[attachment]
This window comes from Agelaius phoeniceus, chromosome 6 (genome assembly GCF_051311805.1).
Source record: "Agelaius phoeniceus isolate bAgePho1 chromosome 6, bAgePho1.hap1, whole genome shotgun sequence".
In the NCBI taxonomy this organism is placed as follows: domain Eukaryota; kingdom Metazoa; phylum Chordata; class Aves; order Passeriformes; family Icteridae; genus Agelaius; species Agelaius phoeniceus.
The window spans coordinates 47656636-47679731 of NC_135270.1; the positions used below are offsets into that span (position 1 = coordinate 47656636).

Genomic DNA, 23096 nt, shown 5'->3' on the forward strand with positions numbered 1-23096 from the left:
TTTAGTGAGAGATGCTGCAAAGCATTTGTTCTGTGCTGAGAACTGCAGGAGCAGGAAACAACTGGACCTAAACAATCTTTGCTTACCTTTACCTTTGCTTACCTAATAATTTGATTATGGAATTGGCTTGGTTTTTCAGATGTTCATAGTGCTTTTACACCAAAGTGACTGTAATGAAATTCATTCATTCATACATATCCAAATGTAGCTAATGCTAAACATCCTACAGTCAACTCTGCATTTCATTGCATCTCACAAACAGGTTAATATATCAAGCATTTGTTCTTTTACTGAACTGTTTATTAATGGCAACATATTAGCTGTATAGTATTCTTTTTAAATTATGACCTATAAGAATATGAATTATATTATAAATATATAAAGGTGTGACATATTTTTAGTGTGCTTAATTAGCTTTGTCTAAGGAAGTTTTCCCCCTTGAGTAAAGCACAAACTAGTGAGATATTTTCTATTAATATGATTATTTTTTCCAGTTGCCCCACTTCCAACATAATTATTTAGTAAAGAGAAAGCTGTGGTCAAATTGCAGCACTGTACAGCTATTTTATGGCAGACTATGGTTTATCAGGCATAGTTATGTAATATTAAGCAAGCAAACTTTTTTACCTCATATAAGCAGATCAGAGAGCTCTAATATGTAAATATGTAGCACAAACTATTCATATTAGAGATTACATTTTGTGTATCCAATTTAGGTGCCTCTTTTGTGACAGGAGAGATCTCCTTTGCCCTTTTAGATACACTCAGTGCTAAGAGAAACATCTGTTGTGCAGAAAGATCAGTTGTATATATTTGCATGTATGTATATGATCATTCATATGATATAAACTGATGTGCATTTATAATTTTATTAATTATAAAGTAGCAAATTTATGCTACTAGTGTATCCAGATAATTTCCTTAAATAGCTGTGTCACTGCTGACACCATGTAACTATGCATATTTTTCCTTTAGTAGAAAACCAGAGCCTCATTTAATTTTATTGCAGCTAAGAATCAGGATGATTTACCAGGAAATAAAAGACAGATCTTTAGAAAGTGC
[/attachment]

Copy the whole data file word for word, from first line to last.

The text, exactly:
This window comes from Agelaius phoeniceus, chromosome 6 (genome assembly GCF_051311805.1).
Source record: "Agelaius phoeniceus isolate bAgePho1 chromosome 6, bAgePho1.hap1, whole genome shotgun sequence".
In the NCBI taxonomy this organism is placed as follows: domain Eukaryota; kingdom Metazoa; phylum Chordata; class Aves; order Passeriformes; family Icteridae; genus Agelaius; species Agelaius phoeniceus.
The window spans coordinates 47656636-47679731 of NC_135270.1; the positions used below are offsets into that span (position 1 = coordinate 47656636).

Genomic DNA, 23096 nt, shown 5'->3' on the forward strand with positions numbered 1-23096 from the left:
TTTAGTGAGAGATGCTGCAAAGCATTTGTTCTGTGCTGAGAACTGCAGGAGCAGGAAACAACTGGACCTAAACAATCTTTGCTTACCTTTACCTTTGCTTACCTAATAATTTGATTATGGAATTGGCTTGGTTTTTCAGATGTTCATAGTGCTTTTACACCAAAGTGACTGTAATGAAATTCATTCATTCATACATATCCAAATGTAGCTAATGCTAAACATCCTACAGTCAACTCTGCATTTCATTGCATCTCACAAACAGGTTAATATATCAAGCATTTGTTCTTTTACTGAACTGTTTATTAATGGCAACATATTAGCTGTATAGTATTCTTTTTAAATTATGACCTATAAGAATATGAATTATATTATAAATATATAAAGGTGTGACATATTTTTAGTGTGCTTAATTAGCTTTGTCTAAGGAAGTTTTCCCCCTTGAGTAAAGCACAAACTAGTGAGATATTTTCTATTAATATGATTATTTTTTCCAGTTGCCCCACTTCCAACATAATTATTTAGTAAAGAGAAAGCTGTGGTCAAATTGCAGCACTGTACAGCTATTTTATGGCAGACTATGGTTTATCAGGCATAGTTATGTAATATTAAGCAAGCAAACTTTTTTACCTCATATAAGCAGATCAGAGAGCTCTAATATGTAAATATGTAGCACAAACTATTCATATTAGAGATTACATTTTGTGTATCCAATTTAGGTGCCTCTTTTGTGACAGGAGAGATCTCCTTTGCCCTTTTAGATACACTCAGTGCTAAGAGAAACATCTGTTGTGCAGAAAGATCAGTTGTATATATTTGCATGTATGTATATGATCATTCATATGATATAAACTGATGTGCATTTATAATTTTATTAATTATAAAGTAGCAAATTTATGCTACTAGTGTATCCAGATAATTTCCTTAAATAGCTGTGTCACTGCTGACACCATGTAACTATGCATATTTTTCCTTTAGTAGAAAACCAGAGCCTCATTTAATTTTATTGCAGCTAAGAATCAGGATGATTTACCAGGAAATAAAAGACAGATCTTTAGAAAGTGC